Q: If someone is preordained to do something...does this mean that they can still choose not to? Or will they just do it regardless? Also, are people preordained to do good things as well as bad? Or is it the same concept as destiny?
A: When speaking about this principle, I think "foreordained" is a better word to use when it comes to gaining a full understanding of the concept. I choose to stress the importance of the terms we use, because misunderstandings concerning the doctrine of foreordination have caused much confusion and disagreement among Christians in all ages, and even among members of The Church of Jesus Christ of Latter-day Saints. However, foreordination is a doctrine which must be understood and taught correctly (and in the proper context), because it concerns where we came from, and what our purpose was in coming here.
“The combined doctrine of God’s foreordination is one of the doctrinal roads “least traveled by.” Yet it clearly underlines how very long and how perfectly God has loved us and known us with our individual needs and capacities. Isolated from other doctrines, or mishandled, these truths can stoke the fires of fatalism, impact adversely upon agency, cause us to focus on status rather than service, and carry us over into predestination.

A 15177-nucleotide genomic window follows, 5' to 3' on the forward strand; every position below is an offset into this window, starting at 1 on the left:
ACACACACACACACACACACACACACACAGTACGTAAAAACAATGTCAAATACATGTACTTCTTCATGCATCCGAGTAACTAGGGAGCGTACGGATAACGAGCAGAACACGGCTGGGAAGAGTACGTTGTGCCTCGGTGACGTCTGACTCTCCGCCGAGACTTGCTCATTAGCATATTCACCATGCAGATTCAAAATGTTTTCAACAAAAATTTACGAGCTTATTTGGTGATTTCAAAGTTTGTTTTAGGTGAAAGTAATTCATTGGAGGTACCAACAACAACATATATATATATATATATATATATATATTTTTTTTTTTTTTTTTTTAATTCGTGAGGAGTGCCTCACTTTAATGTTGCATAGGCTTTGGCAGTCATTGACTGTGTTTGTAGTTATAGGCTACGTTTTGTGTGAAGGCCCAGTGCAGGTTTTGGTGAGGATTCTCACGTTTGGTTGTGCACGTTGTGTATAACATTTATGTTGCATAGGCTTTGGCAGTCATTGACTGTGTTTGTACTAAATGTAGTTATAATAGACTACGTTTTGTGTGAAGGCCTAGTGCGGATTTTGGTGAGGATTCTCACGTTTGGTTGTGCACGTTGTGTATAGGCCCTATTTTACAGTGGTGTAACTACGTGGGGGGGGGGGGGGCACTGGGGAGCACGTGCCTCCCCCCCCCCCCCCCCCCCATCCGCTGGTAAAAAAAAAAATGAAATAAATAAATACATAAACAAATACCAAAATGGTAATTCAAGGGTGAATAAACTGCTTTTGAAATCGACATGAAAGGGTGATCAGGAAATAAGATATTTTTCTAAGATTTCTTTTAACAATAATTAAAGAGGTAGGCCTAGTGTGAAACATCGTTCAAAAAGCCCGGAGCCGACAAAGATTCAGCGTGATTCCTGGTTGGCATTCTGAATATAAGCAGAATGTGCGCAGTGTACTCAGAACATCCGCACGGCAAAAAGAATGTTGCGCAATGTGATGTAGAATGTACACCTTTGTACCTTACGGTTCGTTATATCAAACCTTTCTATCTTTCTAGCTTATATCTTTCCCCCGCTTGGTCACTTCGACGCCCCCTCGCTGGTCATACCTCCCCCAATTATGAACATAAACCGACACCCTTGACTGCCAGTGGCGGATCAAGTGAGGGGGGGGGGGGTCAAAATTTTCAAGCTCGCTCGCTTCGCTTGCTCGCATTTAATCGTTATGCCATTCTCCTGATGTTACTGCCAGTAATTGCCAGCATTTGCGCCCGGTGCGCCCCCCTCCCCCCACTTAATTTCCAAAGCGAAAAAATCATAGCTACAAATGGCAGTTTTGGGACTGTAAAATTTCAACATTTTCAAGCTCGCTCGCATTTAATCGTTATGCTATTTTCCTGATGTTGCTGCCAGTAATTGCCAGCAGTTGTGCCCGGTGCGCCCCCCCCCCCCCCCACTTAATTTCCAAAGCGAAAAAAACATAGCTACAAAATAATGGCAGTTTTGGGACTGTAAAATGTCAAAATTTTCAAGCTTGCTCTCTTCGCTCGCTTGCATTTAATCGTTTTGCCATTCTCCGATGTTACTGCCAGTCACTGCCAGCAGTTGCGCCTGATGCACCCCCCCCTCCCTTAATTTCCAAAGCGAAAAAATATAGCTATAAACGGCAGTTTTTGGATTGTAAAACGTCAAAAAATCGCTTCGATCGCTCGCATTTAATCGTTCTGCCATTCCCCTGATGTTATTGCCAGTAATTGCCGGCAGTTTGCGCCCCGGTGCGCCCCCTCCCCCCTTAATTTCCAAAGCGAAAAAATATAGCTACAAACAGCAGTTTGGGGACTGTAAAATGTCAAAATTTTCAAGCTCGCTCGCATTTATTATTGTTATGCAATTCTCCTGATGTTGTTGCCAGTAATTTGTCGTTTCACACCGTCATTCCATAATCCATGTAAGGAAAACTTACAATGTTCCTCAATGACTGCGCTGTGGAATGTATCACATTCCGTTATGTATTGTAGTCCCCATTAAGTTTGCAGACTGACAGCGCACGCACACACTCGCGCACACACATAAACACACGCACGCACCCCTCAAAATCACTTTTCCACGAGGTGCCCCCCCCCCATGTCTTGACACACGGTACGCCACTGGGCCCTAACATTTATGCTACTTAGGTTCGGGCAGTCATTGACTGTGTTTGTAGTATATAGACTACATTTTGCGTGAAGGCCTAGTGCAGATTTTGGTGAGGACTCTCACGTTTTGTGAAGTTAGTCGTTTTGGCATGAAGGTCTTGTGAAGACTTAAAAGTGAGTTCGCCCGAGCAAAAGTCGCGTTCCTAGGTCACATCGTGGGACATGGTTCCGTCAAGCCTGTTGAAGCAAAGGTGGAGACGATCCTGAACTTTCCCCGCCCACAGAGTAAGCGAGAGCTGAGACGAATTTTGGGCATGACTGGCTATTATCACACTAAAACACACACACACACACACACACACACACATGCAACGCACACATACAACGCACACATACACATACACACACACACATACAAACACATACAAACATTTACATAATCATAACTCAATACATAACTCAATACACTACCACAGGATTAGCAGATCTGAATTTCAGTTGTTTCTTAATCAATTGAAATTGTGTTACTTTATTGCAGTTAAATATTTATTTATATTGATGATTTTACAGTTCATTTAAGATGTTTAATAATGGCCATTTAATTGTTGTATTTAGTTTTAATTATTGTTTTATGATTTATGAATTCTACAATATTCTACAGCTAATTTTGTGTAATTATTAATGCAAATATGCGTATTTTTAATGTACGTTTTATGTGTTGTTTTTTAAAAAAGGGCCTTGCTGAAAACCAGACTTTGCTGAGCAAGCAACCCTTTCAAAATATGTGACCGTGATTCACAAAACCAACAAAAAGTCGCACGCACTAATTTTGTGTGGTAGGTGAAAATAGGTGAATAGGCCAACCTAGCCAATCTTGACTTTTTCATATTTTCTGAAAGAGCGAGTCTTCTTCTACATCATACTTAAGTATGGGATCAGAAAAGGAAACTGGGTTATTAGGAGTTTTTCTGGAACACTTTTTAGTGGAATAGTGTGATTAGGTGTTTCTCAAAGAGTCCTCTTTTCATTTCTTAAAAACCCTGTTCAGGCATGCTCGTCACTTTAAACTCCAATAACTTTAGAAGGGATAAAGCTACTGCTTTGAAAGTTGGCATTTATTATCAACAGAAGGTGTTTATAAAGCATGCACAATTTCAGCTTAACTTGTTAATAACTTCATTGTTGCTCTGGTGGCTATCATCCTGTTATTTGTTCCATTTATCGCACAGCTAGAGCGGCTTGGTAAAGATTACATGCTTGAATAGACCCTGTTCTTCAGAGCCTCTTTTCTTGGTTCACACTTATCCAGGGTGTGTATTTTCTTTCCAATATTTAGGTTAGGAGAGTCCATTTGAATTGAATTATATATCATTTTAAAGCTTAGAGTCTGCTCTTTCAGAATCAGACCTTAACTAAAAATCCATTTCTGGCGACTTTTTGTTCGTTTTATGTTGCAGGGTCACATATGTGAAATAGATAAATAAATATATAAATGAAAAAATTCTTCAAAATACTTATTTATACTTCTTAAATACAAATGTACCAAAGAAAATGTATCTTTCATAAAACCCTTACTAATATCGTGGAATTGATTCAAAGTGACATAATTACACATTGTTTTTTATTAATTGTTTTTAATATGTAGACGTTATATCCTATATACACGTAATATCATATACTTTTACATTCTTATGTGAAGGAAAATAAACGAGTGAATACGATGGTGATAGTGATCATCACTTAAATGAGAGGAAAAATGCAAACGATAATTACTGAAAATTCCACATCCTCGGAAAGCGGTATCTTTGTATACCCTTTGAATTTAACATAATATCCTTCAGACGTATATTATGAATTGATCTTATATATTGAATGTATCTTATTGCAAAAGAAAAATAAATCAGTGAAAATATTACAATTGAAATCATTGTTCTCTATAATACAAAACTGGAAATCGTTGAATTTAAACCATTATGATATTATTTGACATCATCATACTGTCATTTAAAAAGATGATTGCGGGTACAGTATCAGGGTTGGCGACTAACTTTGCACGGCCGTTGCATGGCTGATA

“Yet, though foreordination is a difficult doctrine, it has been given to us by the living God, through living prophets, for a purpose. It can actually increase our understanding of how crucial this mortal second estate is and can further encourage us in good works. This precious doctrine can also help us go the second mile because we are doubly called.” (Neal A. Maxwell, "A More Determined Discipleship," Ensign, Feb. 1979, lds.org).